The U.S. House Committee on Education and the Workforce in March reported out the bill HR 3784, to reauthorize the Museum and Library Services Act (House Report 107-395). The bill provides for ongoing funding of the federal library and museums program under the Institute of Museum and Library Services (IMLS); consolidates library and museum advisory board activities to create a Museum and Library Services Board; and provides new authority for the IMLS to conduct ongoing analyses of the needs for, and trends of, public museum and library services. Finally the bill requires that federal library activities under the Act be coordinated with library activities under the No Child Left Behind Act of 2001 (Public Law 107-110).

The bill keeps in place provisions on Internet “safety” for libraries. Under the Act, libraries must have an Internet “safety” policy in place to be eligible for grants.The bill alters the definition in the Act of “museum” to clarify that the term includes nonprofit aquariums, arboretums, botanical gardens, art museums, children's museums, general museums, historic houses and sites, history museums, nature centers, natural history and anthropology museums, planetariums, science and technology centers, specialized museums, and zoos.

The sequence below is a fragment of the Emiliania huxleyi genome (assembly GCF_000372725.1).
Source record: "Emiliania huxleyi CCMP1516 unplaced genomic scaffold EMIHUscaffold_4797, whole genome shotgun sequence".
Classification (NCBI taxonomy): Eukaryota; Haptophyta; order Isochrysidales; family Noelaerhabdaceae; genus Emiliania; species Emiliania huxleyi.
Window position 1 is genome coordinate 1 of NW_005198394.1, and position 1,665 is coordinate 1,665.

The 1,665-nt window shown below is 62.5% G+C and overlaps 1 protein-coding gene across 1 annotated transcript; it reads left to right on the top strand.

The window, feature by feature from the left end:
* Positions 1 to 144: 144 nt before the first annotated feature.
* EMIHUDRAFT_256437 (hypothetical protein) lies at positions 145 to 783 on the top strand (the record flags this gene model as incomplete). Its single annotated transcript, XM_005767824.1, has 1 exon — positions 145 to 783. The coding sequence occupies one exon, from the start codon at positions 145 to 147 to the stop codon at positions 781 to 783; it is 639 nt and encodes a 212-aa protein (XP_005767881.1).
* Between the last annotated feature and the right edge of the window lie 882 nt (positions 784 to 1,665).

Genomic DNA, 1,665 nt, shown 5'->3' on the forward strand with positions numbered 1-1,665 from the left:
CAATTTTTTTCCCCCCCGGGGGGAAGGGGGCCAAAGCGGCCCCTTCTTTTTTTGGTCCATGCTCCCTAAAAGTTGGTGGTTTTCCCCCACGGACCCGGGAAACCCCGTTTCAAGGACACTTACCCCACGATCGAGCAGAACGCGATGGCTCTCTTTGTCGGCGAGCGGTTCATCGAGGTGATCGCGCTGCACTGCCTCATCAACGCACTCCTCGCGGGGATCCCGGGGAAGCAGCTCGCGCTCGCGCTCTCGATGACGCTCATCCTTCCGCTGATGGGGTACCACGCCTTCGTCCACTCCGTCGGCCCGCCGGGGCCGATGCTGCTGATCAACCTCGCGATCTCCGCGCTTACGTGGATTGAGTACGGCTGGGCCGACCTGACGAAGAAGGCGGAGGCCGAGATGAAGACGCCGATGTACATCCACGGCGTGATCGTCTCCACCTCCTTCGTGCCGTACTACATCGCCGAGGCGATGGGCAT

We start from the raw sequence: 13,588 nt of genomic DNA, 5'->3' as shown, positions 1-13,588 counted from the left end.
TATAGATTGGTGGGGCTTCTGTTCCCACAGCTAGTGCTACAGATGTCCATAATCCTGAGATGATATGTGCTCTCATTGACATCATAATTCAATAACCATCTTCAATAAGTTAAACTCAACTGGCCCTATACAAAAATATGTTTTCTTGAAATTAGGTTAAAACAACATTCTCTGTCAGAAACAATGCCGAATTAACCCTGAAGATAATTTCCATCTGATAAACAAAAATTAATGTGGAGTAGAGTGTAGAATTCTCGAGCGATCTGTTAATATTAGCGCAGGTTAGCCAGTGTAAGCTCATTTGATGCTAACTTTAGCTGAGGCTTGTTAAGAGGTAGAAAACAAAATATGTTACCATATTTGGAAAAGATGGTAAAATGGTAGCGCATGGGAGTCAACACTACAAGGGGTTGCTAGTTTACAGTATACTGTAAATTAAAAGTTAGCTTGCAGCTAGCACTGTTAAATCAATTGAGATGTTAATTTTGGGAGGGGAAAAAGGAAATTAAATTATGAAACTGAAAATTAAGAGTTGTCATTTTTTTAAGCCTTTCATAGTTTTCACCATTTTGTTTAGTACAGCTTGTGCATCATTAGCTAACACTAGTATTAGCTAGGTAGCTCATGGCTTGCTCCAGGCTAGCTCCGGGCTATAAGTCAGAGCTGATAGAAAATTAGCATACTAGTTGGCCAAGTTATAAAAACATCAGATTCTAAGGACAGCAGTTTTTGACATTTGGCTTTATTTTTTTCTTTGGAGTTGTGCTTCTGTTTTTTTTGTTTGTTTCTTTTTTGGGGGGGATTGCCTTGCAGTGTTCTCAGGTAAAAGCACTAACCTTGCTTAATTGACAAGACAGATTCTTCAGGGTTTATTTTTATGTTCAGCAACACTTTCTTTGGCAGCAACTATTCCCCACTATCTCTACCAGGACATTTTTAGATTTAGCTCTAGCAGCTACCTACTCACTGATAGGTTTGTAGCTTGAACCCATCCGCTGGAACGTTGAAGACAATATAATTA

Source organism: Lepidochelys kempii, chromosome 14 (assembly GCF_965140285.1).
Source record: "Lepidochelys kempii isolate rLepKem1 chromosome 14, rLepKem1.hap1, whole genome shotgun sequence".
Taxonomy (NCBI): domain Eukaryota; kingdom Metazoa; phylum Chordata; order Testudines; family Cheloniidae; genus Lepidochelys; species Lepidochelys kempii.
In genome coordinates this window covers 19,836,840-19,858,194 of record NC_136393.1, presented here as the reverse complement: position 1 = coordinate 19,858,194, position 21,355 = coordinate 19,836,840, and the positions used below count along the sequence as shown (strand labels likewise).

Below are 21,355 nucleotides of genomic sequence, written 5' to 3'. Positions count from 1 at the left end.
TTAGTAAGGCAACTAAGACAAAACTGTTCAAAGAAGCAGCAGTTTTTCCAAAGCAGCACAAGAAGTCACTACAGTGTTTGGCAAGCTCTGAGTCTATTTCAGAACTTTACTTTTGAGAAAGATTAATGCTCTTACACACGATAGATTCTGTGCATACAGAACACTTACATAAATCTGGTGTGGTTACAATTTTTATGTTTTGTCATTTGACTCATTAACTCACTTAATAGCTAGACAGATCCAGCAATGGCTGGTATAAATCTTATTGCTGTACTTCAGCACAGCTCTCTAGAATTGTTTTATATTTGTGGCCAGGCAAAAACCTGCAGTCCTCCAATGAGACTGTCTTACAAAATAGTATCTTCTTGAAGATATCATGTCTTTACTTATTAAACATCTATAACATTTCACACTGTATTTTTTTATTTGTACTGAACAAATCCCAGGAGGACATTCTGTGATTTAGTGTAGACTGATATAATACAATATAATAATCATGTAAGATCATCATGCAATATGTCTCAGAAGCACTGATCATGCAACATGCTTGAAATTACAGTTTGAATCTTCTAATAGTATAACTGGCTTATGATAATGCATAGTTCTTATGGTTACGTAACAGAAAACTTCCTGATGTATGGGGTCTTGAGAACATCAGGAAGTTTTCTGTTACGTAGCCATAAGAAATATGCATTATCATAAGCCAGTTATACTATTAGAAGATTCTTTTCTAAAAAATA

Negotiations are underway for floor action on the bill in the House, and for a markup of a similar bill in the Senate. It is hoped that the bill will be considered on the House floor prior to the Memorial Day recess.

HR 3784 includes a Title II on Library Services and Technology, and a Title III on Museum Services. The library community, led by the American Library Association, and museums, led by the American Association of Museums, have been working separately and together to ensure timely and non-controversial consideration of the legislation.

Title II Library Services and Technology
The libraries requested an increase in authorization for Title II, Library Services and Technology, to $500 million for fiscal year 2003 and such sums as may be necessary for later years. However, the House bill provides for just up to $300 million in 2003, and such sums as may be necessary in the years 2004-2008. If the Appropriations Committee looks favorably on the new reauthorization level, it could result in a significant increase over the FY2002 appropriations of $207 million.

President Bush's budget for 2003 recommended $182 million for library services and technology activities. The libraries requested a change to the existing minimum state allotment from the current $340,000 to $500,000. This minimum state amount has not been increased since the 1970s. The House Committee agreed to increase the state minimum to $500,000.